State and local police are investigating the possible shooting of a hawk that was found bleeding from the wing in a west Medford yard Tuesday afternoon.
Neighbors on Cherry Street reported hearing shots fired in the area in the early evening. Residents then saw a hawk struggling in a tall cedar tree in the 600 block of Cherry Street.
The hawk fell from the tree and landed in a yard. It was bleeding from one wing, but was alive when police arrived.
Pam Pierce lives in the area and saw the hawk struggling for its life after the apparent shooting.
"I saw it clinging to a branch and then suddenly it just fell," she said. "I feel so bad for that hawk."
Medford police officers canvassed the neighborhood looking for anyone who saw something suspicious.
Medford police Lt. Mike Budreau said some neighbors reported seeing two young men with a rifle of some kind in the area. Others said they heard shots that sounded larger than a pellet gun, Budreau said.
"I am just going to assume someone shot the bird, because why would it just be sitting on the ground like that?" Budreau said.
Oregon Department of Fish and Wildlife assistant district biologist Daniel Ethridge was called to the neighborhood to inspect the hawk. He donned thick leather gloves for protection before loading the bird into a cage.
The hawk will be examined by wildlife and police officers. The prospects don't look good for the bird, however.
"It's injured in a bad spot near the top of the wing," Ethridge said. "It's in a spot that may not be salvageable."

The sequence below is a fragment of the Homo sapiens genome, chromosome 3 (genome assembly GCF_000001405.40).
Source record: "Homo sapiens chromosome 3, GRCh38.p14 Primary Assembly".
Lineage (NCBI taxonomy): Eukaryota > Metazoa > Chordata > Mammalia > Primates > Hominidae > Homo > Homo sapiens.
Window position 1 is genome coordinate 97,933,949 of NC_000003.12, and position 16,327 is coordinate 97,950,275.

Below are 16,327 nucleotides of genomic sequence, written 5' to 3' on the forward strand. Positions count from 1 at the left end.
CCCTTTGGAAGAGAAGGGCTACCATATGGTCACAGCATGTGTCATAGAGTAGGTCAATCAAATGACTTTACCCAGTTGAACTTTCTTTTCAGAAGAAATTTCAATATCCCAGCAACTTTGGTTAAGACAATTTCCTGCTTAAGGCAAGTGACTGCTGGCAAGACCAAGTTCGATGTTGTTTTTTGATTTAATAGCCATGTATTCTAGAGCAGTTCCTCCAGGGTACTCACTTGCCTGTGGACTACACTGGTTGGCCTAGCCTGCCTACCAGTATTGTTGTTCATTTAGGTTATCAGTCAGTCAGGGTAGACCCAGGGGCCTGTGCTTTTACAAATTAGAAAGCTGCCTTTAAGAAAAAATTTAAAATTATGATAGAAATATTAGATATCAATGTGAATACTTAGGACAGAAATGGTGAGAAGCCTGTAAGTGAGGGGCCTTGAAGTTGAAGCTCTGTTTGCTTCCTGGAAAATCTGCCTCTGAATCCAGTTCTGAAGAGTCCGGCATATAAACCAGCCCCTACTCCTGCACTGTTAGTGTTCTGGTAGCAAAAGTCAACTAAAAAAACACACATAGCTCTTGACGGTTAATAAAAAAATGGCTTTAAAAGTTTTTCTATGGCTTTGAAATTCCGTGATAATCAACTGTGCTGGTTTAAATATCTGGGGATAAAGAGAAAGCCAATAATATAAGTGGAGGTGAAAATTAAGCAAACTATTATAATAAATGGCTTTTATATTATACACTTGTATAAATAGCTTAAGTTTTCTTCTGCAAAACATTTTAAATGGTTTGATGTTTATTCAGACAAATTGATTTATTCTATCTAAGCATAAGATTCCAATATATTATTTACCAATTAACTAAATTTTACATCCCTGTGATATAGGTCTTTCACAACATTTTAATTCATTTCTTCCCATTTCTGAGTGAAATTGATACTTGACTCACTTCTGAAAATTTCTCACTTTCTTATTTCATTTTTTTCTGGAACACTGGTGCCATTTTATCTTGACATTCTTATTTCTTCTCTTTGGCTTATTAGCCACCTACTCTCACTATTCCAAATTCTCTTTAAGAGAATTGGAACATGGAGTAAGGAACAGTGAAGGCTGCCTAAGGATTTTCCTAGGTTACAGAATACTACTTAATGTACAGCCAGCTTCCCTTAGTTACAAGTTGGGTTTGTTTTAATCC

If the hawk's wing can be repaired, the bird will be released into the wild. If not, ODFW will look into giving the bird to a wildlife sanctuary, but those places sometimes have little room for new animals.
"Unfortunately, we have a lot of this kind of activity in our state," Ethridge said. "We will call these places, but if they don't have room, the bird will have to be dispatched."
Budreau said the culprits will be prosecuted for shooting a protected bird and for firing a gun in city limits.
"There is simply no reason for firing a gun in town like this," Budreau said. "Unless you feel threatened you can't fire a weapon at an animal. And if this bird was high up in that tree, it wasn't threatening anyone."
Most birds in Oregon have some form of protection by state or federal laws from indiscriminate shooting, except starlings, rock doves and house sparrows. Everything else is either off-limits to shooting or is regulated by state hunting seasons.
These rules are outlined in the Oregon Game Bird Regulations booklets available at most sporting-goods stores.
It is illegal to fire a gun in city limits.
Ethridge sided with Budreau in speculating that the bird was shot.
"These don't fall for no reason," Ethridge said.
Reach reporter Chris Conrad at 541-776-4471 or email firstname.lastname@example.org.